The Cleveland Indians are a baseball team based in Cleveland, Ohio and competing as a member club of the American League (AL) Central division. Since 1994, they have played in Progressive Field (formerly known as Jacobs Field). Since their establishment as a Major League franchise in 1901, the Indians have won two World Series championships, in 1920 and 1948. The Indians have also won seven AL Central titles, the most in the division.
The name "Indians" originated from a request by club owner Charles Somers to baseball writers to choose a new name to replace "Cleveland Naps" following the departure of Nap Lajoie after the 1914 season. The name referenced the nickname "Indians" that was applied to the Cleveland Spiders baseball club during the time when Louis Sockalexis, a Native American, played in Cleveland. Common nicknames for the Indians include the "Tribe" and the "Wahoos", the latter being a reference to their logo, Chief Wahoo, a controversial Native American caricature. The team's mascot is named "Slider."
Of their two World Series’ victories, the first in 1920 came about in controversial circumstances. Their American League rivals for the Pennant, the White Sox were in the middle of a scandal with eight players being suspended for alleged match fixing. Consequently the Indians went through to meet the Brooklyn Dodgers (then known as the Brooklyn Robins) in what was a best of nine series, emerging as 5-2 winners even though the Robins had been 2-1 ahead after game three.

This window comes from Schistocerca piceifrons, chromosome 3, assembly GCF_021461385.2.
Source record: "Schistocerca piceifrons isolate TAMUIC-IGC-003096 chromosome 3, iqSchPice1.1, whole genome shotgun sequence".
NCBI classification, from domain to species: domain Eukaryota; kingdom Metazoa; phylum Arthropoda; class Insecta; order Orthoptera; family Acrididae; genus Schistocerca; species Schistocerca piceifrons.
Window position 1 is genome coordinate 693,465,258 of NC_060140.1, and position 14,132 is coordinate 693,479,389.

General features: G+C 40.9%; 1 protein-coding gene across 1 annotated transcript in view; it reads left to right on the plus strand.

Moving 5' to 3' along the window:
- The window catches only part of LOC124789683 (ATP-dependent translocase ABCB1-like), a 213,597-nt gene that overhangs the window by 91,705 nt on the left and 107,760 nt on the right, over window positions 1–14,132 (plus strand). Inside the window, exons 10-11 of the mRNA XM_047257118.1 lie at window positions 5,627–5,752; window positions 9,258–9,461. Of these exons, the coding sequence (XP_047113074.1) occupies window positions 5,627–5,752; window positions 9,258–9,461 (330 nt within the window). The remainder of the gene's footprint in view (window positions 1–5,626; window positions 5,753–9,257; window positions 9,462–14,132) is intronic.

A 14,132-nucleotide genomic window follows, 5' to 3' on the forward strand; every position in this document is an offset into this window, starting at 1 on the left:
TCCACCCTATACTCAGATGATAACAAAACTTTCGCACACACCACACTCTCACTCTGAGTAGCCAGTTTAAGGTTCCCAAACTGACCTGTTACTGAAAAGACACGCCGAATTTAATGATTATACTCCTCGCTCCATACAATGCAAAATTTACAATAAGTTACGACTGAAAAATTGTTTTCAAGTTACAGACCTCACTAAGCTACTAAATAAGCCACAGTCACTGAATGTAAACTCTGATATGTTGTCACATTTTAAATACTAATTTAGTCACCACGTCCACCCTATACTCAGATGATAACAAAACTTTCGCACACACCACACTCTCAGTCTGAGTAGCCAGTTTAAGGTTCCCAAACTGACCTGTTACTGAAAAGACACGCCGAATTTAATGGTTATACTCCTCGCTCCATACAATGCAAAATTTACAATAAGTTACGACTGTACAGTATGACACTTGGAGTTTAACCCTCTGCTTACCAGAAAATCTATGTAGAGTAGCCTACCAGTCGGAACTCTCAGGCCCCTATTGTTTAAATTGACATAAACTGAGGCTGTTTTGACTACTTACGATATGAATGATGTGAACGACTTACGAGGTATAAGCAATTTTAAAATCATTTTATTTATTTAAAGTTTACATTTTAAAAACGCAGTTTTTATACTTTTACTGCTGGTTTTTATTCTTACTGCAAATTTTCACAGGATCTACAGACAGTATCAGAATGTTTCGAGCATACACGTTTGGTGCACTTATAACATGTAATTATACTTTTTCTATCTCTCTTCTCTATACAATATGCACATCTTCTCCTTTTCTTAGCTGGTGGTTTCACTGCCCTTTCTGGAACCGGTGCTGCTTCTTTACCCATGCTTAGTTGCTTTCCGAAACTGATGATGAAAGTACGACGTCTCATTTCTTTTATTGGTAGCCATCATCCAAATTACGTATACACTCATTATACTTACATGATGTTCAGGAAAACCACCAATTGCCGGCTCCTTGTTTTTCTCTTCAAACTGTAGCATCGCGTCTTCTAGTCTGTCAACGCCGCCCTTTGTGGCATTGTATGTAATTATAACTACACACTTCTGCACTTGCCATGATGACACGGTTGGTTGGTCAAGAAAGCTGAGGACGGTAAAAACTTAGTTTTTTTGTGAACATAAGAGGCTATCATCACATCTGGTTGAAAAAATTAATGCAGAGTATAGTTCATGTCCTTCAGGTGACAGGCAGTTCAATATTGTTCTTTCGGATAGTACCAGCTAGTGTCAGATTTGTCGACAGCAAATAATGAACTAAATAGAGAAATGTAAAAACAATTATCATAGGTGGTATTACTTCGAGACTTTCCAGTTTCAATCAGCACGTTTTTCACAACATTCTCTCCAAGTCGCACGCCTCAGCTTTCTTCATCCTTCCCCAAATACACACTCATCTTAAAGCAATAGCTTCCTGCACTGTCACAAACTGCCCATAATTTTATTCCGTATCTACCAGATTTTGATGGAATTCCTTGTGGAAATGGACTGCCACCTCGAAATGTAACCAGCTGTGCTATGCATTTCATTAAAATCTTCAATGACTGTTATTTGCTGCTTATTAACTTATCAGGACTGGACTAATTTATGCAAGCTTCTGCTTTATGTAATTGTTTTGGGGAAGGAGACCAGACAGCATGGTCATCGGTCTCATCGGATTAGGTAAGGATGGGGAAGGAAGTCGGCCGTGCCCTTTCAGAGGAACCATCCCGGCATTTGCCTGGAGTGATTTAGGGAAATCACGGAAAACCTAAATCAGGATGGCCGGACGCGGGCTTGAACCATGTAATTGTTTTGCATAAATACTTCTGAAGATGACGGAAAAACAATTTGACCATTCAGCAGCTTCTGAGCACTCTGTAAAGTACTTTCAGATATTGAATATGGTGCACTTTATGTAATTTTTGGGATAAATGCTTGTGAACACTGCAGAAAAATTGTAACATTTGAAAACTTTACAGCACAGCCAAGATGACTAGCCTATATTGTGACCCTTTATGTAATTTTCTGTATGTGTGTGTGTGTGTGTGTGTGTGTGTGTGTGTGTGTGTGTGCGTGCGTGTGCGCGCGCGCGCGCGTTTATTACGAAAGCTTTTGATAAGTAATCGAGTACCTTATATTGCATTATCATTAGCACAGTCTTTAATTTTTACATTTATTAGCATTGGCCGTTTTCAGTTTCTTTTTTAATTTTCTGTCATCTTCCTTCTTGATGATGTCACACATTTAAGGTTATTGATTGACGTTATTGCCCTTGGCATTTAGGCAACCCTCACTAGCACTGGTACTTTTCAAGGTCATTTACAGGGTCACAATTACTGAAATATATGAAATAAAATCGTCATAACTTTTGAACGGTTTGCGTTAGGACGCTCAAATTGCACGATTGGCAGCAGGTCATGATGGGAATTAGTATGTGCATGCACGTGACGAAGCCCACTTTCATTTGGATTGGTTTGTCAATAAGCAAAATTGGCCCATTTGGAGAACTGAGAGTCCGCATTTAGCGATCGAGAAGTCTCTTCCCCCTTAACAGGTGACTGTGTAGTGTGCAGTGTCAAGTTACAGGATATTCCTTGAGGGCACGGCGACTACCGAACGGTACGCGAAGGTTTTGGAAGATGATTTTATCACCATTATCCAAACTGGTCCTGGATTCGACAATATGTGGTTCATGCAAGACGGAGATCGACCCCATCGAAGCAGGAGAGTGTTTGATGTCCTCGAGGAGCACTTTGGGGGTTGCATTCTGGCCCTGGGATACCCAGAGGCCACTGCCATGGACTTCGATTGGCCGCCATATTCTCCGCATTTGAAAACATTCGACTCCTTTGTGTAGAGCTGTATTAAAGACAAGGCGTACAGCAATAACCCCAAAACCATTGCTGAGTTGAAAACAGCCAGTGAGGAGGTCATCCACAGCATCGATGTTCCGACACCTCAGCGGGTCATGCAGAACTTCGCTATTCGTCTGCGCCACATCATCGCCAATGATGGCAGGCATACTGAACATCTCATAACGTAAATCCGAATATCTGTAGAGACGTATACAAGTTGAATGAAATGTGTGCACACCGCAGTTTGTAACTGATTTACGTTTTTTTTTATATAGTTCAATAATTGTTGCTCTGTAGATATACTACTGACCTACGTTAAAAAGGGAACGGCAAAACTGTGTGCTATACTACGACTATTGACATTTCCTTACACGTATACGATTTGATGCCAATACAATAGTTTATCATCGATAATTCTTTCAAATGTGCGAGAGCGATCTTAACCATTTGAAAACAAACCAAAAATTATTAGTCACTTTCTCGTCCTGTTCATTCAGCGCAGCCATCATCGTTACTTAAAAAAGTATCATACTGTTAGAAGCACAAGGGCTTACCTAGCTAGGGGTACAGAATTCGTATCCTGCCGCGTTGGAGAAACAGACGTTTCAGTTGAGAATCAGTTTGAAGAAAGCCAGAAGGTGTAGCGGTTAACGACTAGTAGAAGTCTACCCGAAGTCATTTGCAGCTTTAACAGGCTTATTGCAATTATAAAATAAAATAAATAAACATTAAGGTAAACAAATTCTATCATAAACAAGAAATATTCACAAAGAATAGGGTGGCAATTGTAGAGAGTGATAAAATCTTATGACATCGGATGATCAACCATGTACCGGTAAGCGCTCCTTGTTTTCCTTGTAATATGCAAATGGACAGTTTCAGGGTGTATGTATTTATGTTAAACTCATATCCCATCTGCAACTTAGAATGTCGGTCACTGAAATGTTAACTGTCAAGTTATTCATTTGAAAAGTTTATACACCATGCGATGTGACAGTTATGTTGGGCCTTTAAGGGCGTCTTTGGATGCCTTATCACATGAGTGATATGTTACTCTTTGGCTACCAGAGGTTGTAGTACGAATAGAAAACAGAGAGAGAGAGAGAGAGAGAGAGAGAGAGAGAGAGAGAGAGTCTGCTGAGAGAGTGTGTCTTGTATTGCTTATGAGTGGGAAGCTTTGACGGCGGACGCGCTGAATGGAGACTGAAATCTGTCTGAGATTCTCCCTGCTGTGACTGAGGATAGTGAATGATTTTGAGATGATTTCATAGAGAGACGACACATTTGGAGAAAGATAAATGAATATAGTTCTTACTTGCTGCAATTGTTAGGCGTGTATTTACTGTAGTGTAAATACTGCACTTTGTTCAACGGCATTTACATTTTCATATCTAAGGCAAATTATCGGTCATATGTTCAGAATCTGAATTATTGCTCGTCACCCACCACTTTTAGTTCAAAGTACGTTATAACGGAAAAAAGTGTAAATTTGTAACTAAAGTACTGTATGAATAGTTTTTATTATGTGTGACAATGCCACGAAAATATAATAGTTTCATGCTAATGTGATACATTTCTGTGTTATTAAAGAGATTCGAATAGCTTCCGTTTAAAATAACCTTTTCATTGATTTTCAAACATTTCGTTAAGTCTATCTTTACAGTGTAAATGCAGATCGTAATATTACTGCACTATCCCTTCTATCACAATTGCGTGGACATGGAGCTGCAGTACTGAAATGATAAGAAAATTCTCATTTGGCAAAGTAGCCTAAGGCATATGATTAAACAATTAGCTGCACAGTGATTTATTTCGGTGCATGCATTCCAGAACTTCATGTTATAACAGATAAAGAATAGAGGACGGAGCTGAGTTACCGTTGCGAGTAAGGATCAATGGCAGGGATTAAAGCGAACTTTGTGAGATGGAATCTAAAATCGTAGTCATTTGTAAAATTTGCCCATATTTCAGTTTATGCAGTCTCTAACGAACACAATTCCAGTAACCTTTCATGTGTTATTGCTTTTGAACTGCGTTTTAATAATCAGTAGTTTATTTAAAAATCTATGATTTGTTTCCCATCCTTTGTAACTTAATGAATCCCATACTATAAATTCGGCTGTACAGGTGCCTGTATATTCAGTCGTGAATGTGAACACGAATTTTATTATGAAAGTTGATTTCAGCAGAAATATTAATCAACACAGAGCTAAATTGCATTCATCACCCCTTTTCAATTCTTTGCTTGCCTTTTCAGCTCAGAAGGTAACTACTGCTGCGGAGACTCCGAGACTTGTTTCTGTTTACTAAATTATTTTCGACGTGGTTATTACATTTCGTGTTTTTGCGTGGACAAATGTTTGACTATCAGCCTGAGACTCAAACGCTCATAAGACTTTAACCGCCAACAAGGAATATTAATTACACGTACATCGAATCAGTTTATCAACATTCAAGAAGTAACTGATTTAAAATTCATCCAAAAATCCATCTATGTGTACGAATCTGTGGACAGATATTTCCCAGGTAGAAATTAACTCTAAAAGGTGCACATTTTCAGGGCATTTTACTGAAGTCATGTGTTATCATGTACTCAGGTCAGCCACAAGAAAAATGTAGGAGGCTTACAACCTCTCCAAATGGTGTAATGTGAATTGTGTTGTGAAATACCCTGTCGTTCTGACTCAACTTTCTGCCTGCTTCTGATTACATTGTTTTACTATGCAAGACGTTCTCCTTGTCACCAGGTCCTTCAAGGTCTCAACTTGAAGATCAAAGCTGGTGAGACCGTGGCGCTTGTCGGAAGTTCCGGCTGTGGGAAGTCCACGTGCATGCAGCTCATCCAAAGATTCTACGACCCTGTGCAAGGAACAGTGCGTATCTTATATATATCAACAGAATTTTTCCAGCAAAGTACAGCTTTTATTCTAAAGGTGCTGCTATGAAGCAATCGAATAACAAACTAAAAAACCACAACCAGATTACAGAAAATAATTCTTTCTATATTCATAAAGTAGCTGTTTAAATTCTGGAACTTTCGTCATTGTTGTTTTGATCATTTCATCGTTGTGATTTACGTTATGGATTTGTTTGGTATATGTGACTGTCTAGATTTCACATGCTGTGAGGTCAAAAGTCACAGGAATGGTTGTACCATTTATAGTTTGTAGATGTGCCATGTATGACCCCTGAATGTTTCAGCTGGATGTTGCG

Twenty-eight years later in 1948 the Indians twice spoiled Boston’s party. Firstly by winning a one-game playoff against the Boston Red Sox for the American League pennant thus eliminating the fascinating prospect of an all-Boston World Series. Then in the event itself, the Indians defeated the Boston Braves in six games in what was the first World Series to be televised nationwide. Thus they attained their second trophy, a feat which the Indians have been unable to repeat ever since.
Looking at some of the fans’ favorites over the years, we can include catcher Sandy Alomar Jr. After winning the AL Rookie of the Year and Gold Glove in '90, he went on to be selected to six All Star games and even won the MVP in '97 when the game was held in Cleveland.
A career .295 hitter with 789 RBI, Lou Boudreau led the offense while he managed the team. The last manager to win a World Series for the Indians, he did it while stationed in the hole at short.
Bob Feller, without a doubt, is No. 1 in the Indians' pantheon of legends. One of the hardest throwers ever to step on a mound, he won 20 games six times and struck out 2,581 batters in his career; he was a monster when he took the mound.
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